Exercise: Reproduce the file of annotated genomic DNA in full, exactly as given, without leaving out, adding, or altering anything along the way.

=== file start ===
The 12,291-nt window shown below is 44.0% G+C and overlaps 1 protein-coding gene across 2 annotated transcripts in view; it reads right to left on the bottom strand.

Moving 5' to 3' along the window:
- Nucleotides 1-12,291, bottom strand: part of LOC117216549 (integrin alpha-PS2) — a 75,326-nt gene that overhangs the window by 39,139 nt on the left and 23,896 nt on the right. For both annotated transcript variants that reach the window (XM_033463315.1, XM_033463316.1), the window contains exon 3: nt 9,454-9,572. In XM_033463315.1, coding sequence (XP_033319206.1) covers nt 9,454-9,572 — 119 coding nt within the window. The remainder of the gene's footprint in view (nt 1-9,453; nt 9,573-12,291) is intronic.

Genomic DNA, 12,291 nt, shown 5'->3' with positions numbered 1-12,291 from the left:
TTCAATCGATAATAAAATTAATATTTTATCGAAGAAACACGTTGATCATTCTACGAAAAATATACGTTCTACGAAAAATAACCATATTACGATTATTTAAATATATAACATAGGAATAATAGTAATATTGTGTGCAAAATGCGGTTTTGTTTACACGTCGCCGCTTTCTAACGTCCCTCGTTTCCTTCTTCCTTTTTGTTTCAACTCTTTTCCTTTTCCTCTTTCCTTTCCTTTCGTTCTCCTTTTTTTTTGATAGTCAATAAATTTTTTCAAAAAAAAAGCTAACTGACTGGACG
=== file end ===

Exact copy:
The 12,291-nt window shown below is 44.0% G+C and overlaps 1 protein-coding gene across 2 annotated transcripts in view; it reads right to left on the bottom strand.

Moving 5' to 3' along the window:
- Nucleotides 1-12,291, bottom strand: part of LOC117216549 (integrin alpha-PS2) — a 75,326-nt gene that overhangs the window by 39,139 nt on the left and 23,896 nt on the right. For both annotated transcript variants that reach the window (XM_033463315.1, XM_033463316.1), the window contains exon 3: nt 9,454-9,572. In XM_033463315.1, coding sequence (XP_033319206.1) covers nt 9,454-9,572 — 119 coding nt within the window. The remainder of the gene's footprint in view (nt 1-9,453; nt 9,573-12,291) is intronic.

Genomic DNA, 12,291 nt, shown 5'->3' with positions numbered 1-12,291 from the left:
TTCAATCGATAATAAAATTAATATTTTATCGAAGAAACACGTTGATCATTCTACGAAAAATATACGTTCTACGAAAAATAACCATATTACGATTATTTAAATATATAACATAGGAATAATAGTAATATTGTGTGCAAAATGCGGTTTTGTTTACACGTCGCCGCTTTCTAACGTCCCTCGTTTCCTTCTTCCTTTTTGTTTCAACTCTTTTCCTTTTCCTCTTTCCTTTCCTTTCGTTCTCCTTTTTTTTTGATAGTCAATAAATTTTTTCAAAAAAAAAGCTAACTGACTGGACG